As our apartment in Istanbul is just one block from İstiklâl Caddesi, the main street of Beyoğlu, we found ourselves hiking up and down the pedestrian street every day, sometimes several times a day, dipping into its narrow Oriental alleyways that couldn’t be anywhere else but the Middle East, and strolling its elegant Parisian-style passages, reminiscent of shopping arcades in many European capitals.
When they say that Turkey straddles Europe and Asia and Istanbul melds East and West, well, İstiklâl Caddesi is where they’re talking about, where it all happens…
We were intrigued about the history of our neighbourhood and wanted to know more about its history, so we signed up for Context’s ‘Cosmopolis – İstiklâl Street’ walking tour.
We meet our guide, Can Erimtan, a towering guy with a wild head of hair and a doctorate in modern history from Oxford, at Taksim Square, and stroll across to the statue of Ataturk, widely acknowledged as the founder of Modern Turkey and credited with uniting the ‘Turks’ after the fall of the Ottoman Empire. Can is quick to tell us that this is all a myth.
“Turkey was made up of many ethnic groups,” Can explains. “Ottomans, Anatolians, Arabs, Persians, and so on. ‘Turks’ were just one of many, but they put them all under one group, ‘Turks’. Many different people lived under the Ottoman Empire and they were protected regardless of their religion or ethnic identity. When they introduced democracy and Turkey became a republic, the Ottomans became Turks, the Sultan was now the President, they changed the language, but everything else remained the same.”
Turkey and Istanbul were always multicultural it seems, and over the next four hours, Can will take us on a stroll through the steep backstreets of Cihangir, zigzagging back and forth across İstiklâl Caddesi, to visit dozens of embassies, schools, hospitals, and churches – Armenian, Protestant and Greek Orthodox, many still operating, hidden away behind high walls, in courtyards, and within markets – to illustrate the long presence of foreigners and the cosmopolitan history and nature of Istanbul.
While Sultanahmet was the Muslim heartland, Can reveals, foreigners, from Genoese merchants to European bankers, lived since the 16th century in Cihangir, now the heart of Istanbul’s bohemian café society. We wander downhill, passing the German Hospital and pavement tables crowded with creative types, to Firuz Aga mosque, built in 1491. Can explains that these charming streets were chaotic and dangerous throughout the 1970s and 1980s when there was fighting between partisans of the left and right in a war to “supposedly” safeguard the secular state.
We head deep in Cihangir to stop at one of the last remaining wooden Ottoman buildings in this part of Istanbul – a dilapidated treasure that looks as if it might tumble down at any moment – before climbing up the hill to the controversially named and re-named Cezayir Sokağı or ‘Algerian Street’, also known as ‘French Street’. Once a hang-out for intellectuals, it’s now a Disneyfied tourist spot.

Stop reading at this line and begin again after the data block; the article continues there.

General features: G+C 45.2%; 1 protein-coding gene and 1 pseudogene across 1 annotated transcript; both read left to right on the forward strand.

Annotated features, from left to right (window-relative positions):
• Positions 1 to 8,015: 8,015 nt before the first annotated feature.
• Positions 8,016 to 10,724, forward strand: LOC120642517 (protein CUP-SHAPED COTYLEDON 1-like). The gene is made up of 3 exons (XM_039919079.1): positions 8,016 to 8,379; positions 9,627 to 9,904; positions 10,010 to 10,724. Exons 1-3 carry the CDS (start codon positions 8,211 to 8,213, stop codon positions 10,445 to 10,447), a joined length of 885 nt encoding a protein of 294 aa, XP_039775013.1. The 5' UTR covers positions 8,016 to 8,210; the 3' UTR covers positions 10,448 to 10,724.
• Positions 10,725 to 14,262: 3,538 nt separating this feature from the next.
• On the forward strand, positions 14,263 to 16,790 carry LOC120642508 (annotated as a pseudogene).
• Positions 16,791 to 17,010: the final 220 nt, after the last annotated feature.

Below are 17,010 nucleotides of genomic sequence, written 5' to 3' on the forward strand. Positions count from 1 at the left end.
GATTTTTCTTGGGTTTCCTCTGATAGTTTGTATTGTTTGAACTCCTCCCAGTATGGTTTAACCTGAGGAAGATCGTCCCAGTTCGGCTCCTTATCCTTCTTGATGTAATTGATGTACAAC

Crossing İstiklâl, we pass through the bustling Balık Pazarı (fish market) to visit a 19th century Gregorian Armenian Church hidden within the market. From there we duck into a dark alleyway not far away, near the British embassy, to visit a 19th century Greek Orthodox church, dwarfed by surrounding apartment buildings, before stopping for tea in an adjoining pretty courtyard.
Refreshed, we hit the Venetian-style Roman Catholic, St. Anthony of Padua Church on İstiklâl, built from 1906, when there were 40,000 Italians in Istanbul, and admire the Arabesque-inspired façade of the Elhamra Pasajı opposite. We trek down to the Pera Palas Hotel, built in 1892 for passengers from the Orient Express. There, we shed a tear for the dreadful, recently finished renovation (we’ve visited the hotel before), saddened to see the antique atmosphere has all gone. Now it looks like it could be a brand new hotel in Dubai; Can tells us they completely gutted the interior, which probably explains why.
We cross İstiklâl once more and dip down into Cihangir again to visit a little piece of Britain, the Church of England Crimean Church, built for the British serving in the Crimean War, before climbing back up to İstiklâl. Finally, we totter downhill toward Galata, home to the largest synagogue in Istanbul, and Istanbul’s official brothel, where police check ID cards upon entry, which is where we finish our walk…
It’s been a fascinating meander through the multicultural history of Istanbul, but if anything, our trek has raised more questions than answers. While this part of the city certainly seems less elusive now, it’s all the more intriguing.